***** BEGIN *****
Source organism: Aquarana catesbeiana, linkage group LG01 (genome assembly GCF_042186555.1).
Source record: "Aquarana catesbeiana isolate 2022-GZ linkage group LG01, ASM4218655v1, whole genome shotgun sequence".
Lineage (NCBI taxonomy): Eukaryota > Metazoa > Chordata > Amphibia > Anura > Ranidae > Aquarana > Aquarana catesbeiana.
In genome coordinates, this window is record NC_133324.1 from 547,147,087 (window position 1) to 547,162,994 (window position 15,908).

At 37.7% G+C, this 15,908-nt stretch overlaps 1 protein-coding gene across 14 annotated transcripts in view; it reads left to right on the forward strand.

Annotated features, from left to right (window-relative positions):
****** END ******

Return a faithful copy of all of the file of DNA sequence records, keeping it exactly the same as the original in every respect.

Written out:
Source organism: Aquarana catesbeiana, linkage group LG01 (genome assembly GCF_042186555.1).
Source record: "Aquarana catesbeiana isolate 2022-GZ linkage group LG01, ASM4218655v1, whole genome shotgun sequence".
Lineage (NCBI taxonomy): Eukaryota > Metazoa > Chordata > Amphibia > Anura > Ranidae > Aquarana > Aquarana catesbeiana.
In genome coordinates, this window is record NC_133324.1 from 547,147,087 (window position 1) to 547,162,994 (window position 15,908).

At 37.7% G+C, this 15,908-nt stretch overlaps 1 protein-coding gene across 14 annotated transcripts in view; it reads left to right on the forward strand.

Annotated features, from left to right (window-relative positions):